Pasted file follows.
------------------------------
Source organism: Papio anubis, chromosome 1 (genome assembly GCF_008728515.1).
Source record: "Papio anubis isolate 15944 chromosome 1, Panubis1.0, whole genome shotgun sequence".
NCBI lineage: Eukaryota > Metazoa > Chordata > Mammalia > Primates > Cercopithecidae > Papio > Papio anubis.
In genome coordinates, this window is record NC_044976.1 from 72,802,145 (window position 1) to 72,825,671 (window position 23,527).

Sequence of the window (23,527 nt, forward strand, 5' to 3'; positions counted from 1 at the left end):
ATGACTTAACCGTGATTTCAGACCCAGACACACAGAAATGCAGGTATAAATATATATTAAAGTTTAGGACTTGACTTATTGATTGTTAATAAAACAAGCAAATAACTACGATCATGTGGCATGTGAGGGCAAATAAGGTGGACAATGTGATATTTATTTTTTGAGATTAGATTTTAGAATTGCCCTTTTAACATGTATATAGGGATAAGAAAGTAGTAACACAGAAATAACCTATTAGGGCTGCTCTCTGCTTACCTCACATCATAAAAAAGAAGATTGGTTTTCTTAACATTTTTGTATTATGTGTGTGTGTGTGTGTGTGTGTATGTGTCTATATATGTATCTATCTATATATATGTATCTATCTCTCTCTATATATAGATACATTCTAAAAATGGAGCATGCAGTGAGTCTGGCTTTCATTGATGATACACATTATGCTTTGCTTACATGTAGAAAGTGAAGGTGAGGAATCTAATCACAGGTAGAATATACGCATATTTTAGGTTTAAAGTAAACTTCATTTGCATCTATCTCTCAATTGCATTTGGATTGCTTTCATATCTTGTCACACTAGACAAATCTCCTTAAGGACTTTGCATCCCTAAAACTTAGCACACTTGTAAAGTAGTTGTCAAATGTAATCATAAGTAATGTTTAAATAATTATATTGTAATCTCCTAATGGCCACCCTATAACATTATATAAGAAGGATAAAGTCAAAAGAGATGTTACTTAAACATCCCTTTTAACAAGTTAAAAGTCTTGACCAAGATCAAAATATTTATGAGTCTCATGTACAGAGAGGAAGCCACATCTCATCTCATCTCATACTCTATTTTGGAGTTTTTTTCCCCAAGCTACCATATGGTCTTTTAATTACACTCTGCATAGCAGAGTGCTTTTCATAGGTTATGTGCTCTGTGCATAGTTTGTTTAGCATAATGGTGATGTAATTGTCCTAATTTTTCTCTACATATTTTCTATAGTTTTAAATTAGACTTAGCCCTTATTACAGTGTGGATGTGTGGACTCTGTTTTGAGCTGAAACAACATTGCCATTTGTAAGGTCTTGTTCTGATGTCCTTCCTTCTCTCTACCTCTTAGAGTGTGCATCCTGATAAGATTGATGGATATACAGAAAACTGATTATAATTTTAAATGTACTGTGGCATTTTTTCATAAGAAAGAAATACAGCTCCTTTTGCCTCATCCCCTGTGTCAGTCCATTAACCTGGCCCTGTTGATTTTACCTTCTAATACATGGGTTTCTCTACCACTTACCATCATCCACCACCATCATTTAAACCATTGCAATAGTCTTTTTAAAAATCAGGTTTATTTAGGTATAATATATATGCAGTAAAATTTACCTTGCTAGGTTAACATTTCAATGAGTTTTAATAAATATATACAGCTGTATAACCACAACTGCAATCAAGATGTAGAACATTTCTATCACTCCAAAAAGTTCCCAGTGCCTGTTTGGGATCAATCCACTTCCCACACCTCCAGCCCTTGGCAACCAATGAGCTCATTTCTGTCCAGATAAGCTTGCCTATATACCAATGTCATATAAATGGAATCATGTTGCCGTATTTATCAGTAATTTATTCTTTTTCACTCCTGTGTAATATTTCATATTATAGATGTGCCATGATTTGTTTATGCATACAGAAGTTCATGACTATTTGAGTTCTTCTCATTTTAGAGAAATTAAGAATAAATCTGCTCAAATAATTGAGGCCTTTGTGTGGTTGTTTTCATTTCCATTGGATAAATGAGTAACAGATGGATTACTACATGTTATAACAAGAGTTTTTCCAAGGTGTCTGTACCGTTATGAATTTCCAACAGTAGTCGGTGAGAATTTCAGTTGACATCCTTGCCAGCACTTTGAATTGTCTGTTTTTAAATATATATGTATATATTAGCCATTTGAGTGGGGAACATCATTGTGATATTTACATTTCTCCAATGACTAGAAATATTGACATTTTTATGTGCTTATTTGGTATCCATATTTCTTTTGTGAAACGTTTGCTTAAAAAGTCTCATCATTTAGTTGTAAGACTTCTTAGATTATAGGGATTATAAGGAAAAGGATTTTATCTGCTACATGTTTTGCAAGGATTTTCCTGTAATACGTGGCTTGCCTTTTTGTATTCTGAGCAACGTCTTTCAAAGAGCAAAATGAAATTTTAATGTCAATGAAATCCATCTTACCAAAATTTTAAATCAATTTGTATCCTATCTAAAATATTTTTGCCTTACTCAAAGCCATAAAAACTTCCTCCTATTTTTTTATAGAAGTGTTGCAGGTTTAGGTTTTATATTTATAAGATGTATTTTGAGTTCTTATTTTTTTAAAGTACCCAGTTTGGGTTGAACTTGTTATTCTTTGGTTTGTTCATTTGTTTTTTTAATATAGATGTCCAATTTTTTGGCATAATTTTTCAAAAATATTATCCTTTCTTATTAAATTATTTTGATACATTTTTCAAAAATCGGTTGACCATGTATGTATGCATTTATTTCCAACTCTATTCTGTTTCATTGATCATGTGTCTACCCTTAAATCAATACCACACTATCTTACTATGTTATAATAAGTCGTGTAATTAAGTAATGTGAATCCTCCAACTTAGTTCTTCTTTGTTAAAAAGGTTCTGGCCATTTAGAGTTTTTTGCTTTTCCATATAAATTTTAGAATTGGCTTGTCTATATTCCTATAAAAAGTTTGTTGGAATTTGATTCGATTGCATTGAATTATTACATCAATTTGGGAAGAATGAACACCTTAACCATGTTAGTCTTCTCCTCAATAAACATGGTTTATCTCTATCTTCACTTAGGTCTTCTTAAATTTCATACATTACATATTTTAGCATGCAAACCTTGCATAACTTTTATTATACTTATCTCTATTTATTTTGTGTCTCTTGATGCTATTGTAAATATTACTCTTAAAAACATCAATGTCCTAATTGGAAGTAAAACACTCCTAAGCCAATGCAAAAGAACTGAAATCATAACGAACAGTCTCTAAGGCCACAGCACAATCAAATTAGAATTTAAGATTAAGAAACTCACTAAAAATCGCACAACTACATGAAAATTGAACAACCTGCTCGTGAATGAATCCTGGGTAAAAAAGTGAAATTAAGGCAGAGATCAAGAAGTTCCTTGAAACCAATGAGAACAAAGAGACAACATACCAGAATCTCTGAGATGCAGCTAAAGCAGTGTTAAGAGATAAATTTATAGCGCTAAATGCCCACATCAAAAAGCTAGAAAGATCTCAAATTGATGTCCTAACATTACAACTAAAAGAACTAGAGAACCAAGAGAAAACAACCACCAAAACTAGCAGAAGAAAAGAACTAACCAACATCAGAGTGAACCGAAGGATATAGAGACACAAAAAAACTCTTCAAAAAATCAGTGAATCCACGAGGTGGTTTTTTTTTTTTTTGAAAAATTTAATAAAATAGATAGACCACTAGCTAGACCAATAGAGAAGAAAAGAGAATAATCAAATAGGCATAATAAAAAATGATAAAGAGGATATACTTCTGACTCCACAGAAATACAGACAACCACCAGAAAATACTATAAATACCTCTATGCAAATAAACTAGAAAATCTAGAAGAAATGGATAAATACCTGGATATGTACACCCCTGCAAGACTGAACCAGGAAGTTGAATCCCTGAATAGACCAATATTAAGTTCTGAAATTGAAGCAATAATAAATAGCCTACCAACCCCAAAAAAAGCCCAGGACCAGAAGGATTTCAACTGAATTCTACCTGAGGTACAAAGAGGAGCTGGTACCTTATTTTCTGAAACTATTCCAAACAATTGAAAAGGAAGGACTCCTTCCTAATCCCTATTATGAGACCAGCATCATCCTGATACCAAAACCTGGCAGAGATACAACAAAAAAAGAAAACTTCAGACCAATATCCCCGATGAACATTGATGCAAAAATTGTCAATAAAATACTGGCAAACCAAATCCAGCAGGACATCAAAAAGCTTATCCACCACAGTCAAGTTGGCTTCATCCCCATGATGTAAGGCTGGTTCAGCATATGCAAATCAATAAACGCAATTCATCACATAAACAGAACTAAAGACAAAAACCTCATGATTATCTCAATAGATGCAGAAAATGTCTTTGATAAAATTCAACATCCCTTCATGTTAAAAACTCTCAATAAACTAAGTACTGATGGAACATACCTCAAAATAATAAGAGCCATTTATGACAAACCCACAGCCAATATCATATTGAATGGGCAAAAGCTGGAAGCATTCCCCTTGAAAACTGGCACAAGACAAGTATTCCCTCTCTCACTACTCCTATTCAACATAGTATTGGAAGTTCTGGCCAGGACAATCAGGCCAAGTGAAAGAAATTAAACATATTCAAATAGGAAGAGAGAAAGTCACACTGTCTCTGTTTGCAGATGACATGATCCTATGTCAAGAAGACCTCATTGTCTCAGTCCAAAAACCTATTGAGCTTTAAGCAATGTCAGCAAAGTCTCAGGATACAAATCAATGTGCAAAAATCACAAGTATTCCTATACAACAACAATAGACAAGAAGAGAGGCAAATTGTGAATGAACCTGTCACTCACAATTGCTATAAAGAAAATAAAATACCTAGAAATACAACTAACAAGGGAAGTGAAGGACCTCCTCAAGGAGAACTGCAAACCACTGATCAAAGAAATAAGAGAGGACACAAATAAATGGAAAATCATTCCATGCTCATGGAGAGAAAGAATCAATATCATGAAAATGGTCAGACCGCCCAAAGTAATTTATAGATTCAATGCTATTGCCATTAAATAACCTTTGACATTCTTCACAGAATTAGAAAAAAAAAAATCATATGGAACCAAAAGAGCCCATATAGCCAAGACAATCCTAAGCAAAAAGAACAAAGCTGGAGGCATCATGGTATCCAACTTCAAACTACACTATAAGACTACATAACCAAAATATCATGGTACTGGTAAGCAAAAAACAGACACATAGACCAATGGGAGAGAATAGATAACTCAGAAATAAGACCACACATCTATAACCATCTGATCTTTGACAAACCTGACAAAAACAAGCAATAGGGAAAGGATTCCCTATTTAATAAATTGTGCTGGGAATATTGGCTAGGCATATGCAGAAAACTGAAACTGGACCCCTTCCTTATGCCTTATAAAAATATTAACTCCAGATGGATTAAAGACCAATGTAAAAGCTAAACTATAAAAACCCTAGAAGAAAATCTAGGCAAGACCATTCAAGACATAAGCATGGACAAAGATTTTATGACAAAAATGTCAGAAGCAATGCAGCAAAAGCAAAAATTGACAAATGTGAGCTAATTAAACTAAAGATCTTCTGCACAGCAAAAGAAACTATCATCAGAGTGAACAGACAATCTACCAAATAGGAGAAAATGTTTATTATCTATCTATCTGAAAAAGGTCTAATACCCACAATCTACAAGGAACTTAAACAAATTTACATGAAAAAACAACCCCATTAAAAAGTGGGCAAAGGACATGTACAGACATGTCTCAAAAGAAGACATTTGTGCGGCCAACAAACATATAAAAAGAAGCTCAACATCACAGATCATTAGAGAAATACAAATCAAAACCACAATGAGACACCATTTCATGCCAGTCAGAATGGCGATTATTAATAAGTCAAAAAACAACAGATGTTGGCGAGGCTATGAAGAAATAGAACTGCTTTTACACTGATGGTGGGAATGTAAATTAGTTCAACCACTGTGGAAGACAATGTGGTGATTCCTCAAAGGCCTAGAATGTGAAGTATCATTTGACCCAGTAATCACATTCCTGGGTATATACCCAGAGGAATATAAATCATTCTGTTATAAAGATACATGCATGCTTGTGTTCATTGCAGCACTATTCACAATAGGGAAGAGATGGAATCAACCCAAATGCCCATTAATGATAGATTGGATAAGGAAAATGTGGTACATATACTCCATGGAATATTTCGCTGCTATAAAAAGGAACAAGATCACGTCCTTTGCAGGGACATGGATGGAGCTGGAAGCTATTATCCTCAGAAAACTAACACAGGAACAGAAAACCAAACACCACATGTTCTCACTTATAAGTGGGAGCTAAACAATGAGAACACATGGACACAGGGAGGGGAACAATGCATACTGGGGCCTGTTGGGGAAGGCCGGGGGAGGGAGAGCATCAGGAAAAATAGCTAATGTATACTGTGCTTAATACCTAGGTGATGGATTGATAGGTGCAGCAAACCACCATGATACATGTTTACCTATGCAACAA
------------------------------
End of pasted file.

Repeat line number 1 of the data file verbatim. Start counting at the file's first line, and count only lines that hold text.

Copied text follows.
Source organism: Papio anubis, chromosome 1 (genome assembly GCF_008728515.1).